The BBC said on Wednesday that it has named Chinny Okolidoh director of diversity & inclusion to lead the U.K. public broadcaster’s diversity efforts and strategies. She will take up the role “later this year.”

Okolidoh will be “responsible for ensuring diversity and inclusion is at the heart of everything the BBC does” and that the organization “accurately reflects the audiences it serves, both on and off air,” the broadcaster said. “The role combines BBC Workforce and Creative Diversity responsibilities to ensure strategic oversight of all the BBC’s diversity commitments. Leading and developing the BBC’s diversity and inclusion team, Chinny will collaborate with directors and their teams across the BBC, including in content, news, studios and the nations, to drive best practice.”

She will also oversee the development and implementation of initiatives related to on-air and production talent representation, commissioning guidelines, diversity and inclusion training programs and metrics to measure progress.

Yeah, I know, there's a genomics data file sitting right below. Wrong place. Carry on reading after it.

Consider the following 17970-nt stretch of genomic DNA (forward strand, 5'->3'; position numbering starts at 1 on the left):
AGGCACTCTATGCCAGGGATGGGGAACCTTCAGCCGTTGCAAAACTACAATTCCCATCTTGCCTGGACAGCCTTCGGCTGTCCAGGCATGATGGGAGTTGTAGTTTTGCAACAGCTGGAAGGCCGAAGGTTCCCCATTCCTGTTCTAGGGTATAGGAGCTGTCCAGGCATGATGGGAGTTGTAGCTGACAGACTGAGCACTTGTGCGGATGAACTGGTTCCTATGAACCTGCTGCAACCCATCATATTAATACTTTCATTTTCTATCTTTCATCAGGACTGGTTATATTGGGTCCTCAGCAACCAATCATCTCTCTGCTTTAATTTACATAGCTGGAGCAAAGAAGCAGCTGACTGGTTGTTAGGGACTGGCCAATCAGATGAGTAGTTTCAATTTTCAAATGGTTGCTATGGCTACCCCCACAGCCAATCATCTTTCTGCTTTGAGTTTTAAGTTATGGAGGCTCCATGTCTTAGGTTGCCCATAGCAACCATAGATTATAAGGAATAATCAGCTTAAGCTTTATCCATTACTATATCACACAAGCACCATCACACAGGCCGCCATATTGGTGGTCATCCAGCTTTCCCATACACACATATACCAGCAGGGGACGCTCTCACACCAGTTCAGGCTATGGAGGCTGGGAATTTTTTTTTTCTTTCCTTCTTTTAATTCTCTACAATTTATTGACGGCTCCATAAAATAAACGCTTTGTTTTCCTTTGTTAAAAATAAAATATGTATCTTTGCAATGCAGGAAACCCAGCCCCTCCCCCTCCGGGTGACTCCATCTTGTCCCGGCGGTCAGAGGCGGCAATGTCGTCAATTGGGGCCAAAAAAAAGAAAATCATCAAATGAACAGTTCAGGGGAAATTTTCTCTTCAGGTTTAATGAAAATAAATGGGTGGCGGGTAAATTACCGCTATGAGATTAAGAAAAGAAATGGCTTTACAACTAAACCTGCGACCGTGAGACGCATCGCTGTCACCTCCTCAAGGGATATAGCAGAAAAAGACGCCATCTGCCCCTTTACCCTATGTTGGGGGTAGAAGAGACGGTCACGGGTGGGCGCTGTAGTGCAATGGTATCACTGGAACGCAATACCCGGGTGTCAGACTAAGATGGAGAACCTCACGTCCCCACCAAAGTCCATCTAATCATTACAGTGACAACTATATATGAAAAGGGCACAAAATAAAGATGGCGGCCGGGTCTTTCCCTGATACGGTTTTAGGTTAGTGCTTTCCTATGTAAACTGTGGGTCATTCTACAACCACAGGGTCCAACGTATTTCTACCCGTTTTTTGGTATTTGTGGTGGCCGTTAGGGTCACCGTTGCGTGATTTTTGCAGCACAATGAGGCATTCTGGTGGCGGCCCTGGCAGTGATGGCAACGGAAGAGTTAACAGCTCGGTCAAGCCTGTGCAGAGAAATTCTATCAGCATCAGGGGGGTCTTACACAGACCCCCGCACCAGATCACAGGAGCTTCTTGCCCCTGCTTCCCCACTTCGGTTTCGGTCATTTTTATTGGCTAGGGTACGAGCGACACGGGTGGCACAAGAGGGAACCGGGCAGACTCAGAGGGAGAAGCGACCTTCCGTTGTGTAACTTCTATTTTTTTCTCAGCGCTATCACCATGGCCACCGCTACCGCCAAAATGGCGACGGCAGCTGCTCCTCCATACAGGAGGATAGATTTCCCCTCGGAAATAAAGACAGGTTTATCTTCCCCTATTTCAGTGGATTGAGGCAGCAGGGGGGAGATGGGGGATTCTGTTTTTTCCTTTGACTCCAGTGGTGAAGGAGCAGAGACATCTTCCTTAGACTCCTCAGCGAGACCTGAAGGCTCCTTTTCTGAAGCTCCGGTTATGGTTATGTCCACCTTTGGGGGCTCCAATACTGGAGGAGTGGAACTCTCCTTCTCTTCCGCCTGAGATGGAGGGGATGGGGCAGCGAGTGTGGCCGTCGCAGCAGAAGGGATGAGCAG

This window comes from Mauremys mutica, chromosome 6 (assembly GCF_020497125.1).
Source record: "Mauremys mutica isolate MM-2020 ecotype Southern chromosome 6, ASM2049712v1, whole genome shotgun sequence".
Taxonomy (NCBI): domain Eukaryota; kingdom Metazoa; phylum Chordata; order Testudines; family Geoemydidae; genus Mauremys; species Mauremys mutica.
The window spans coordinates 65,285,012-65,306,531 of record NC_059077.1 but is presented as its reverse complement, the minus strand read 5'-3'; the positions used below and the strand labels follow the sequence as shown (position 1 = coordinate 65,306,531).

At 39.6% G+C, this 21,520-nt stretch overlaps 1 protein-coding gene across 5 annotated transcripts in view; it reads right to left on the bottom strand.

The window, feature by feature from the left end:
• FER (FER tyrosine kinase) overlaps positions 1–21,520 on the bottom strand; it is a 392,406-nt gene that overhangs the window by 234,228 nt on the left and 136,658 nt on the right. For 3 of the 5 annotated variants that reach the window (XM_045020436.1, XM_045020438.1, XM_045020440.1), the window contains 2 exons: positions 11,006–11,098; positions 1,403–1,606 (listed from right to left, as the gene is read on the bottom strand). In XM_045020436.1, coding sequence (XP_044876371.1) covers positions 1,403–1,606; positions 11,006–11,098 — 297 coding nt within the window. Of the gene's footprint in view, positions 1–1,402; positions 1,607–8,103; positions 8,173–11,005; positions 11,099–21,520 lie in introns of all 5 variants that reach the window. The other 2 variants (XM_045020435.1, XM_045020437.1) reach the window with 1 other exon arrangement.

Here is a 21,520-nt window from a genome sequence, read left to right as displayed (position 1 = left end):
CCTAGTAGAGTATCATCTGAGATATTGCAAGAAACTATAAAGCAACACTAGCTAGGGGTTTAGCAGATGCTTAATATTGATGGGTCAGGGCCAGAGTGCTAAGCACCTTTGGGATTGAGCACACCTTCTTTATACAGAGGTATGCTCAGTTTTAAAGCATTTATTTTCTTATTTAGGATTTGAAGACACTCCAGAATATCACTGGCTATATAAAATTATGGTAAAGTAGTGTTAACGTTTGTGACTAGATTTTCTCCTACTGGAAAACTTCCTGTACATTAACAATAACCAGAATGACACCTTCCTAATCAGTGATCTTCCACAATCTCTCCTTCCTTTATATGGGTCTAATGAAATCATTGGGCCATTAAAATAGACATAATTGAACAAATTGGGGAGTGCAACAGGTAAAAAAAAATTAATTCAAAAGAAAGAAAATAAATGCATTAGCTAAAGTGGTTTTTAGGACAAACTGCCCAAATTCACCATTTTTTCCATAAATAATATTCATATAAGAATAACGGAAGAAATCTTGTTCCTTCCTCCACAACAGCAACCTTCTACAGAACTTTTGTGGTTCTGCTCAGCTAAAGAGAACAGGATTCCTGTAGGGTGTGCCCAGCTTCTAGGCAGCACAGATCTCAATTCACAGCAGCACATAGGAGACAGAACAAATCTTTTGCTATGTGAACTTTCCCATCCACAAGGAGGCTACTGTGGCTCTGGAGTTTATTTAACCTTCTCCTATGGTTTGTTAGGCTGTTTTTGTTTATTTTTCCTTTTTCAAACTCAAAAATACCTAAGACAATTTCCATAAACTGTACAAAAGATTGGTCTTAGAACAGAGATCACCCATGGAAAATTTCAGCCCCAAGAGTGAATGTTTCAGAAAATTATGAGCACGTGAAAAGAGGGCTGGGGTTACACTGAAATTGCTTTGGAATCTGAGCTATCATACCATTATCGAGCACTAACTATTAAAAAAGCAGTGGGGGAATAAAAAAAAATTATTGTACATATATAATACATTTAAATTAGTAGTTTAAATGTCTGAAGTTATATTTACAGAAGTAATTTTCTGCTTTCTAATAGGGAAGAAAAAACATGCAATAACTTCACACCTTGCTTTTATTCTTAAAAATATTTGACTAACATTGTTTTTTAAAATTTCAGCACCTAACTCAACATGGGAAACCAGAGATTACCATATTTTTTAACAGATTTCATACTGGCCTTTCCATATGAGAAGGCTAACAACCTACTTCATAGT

Currently director of diversity, equity & inclusion at L’Oréal (U.K. & Ireland), the executive “has a strong track record of creating inclusive work cultures and has led diversity and inclusion strategies at a range of organizations, the BBC said.

Noted Leigh Tavaziva, the BBC’s chief operating officer: “I’m thrilled that Chinny Okolidoh will be joining the BBC. Ensuring the BBC truly reflects the public we serve – both on and off screen – has never been more important. I know Chinny’s experience and passion will help us to expertly build on the progress we’ve already made to improve representation across the industry.”

“I am delighted to be joining the BBC and honored to be working with the amazing team to continue to make progress on the BBC’s commitments to reflect and represent the diversity of the U.K.,” Okolidoh said. “I look forward to building on the great work that has been done so far and continuing to put diversity and inclusion at the heart of everything the BBC does to inform, educate and entertain millions of people in the U.K. and around the world.”

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